The employer asserted that the memorandum was not protected speech under the First Amendment to the United States Constitution because Ceballos wrote it as part of his employment duties as a deputy district attorney, and not as a private citizen.  The Supreme Court agreed and granted judgment in favor of the employer.

The Garcetti Court observed that Ceballos wrote the memorandum as part of his regular job duties.  Accordingly, Ceballos was speaking as a prosecutor fulfilling a responsibility to advise his supervisor about how to proceed with a pending case.  Based upon this analysis, the GarcettiCourt reasoned that restricting an employee’s speech, which owed its existence to a public employee’s professional responsibilities, did not infringe upon any liberties the employee might have enjoyed as a private citizen.  Rather, the employer’s decision reflected its exercise of control over what the employer itself had commissioned of its employees.  Consequently, theGarcetti Court held that when public employees make statements pursuant to their official duties, the employees are not speaking as citizens for First Amendment purposes, and the Constitution does not insulate their communications from employer discipline.

The Court of Appeal in Kaye adopted the reasoning of the Garcetti decision, and found that there was no reasoned distinction between the Federal Constitution’s free speech clause and the California Constitution’s free speech clause for purposes of its determination of Kaye’s appeal.  The Court further determined that Kaye’s speech consisted of an email made during the ordinary course of his duties as a public employee.  Accordingly, the Court of Appeal concluded that Kaye could not establish his discharge violated the California Constitution’s free speech clause.  The Court of Appeal further concluded that Kaye’s other causes of action did not have any merit.  As such, the Court of Appeal affirmed the trial court’s judgment in favor of the employer.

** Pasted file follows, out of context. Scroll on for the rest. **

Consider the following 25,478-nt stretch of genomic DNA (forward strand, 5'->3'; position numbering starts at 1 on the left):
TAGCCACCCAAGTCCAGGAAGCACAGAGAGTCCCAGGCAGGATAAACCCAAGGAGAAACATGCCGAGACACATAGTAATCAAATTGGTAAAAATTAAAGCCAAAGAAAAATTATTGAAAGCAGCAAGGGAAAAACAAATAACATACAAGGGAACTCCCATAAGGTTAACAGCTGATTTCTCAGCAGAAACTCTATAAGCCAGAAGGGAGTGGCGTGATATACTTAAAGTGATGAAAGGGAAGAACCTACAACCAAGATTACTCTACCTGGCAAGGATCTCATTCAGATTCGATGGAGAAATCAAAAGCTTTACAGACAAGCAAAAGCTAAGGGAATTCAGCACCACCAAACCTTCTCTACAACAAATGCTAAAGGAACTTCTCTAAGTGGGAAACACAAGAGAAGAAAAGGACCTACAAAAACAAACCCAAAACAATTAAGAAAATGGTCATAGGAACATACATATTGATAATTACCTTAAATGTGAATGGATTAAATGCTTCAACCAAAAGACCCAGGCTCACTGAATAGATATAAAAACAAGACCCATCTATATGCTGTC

Attorneys Jim Touchstone and Kimberly Hall Barlow, partners with Jones & Mayer, recently defended a sheriff and a county, in the Federal District Court in Los Angeles, involving a First Amendment claim filed by a former lieutenant of the department who had served as chief of police services for a city which contracted with the sheriff.  

The lieutenant decided to oppose the incumbent sheriff in the next election.  He was not successful and, thereafter, was noticed for demotion for making numerous critical comments regarding his employer, its policies, other members of the department, and its command staff, during the course of his political campaign for sheriff.   Before the demotion became effective, the lieutenant retired.  He then sued his employer, alleging a claim of retaliation in violation of the First Amendment. 

 Following a two-week jury trial, the District Court rendered a complete defense verdict for the employer in the case.  Although the comments by the former lieutenant hadn’t been made as part of his employment duties, they were made as a candidate for office, the court ruled that he filled a “policy maker” role (in simple terms, one who is part of the management team and on whom the elected official is entitled to rely for support) and, therefore, in this case as well, his statements were not protected by the First Amendment.



The Kaye decision, in conjunction with the United States Supreme Court’s decision in Garcetti, provides that an employee may be subject to discipline, including termination, for negative speech about his or her employer if the speech is made pursuant to the employee’s official duties.  The determination of whether an employee’s speech is made pursuant to his or her official duties, and appropriate discipline based thereon, must be made on a case-by-case basis, following a thorough investigation of the underlying facts and circumstances surrounding the employee’s speech.

Prior to disciplining an employee for his or her speech activities, we strongly urge you to confer with your agency’s legal counsel in advance of making any such decisions.  Should you wish to discuss these issues in greater detail with counsel who have trial experience in litigating these issues on law enforcement’s behalf, please do not hesitate to contact Martin J. Mayer or Jim Touchstone at 714-446-1400, or via email at mjm@jones-mayer.com or jrt@jones-mayer.com, respectively.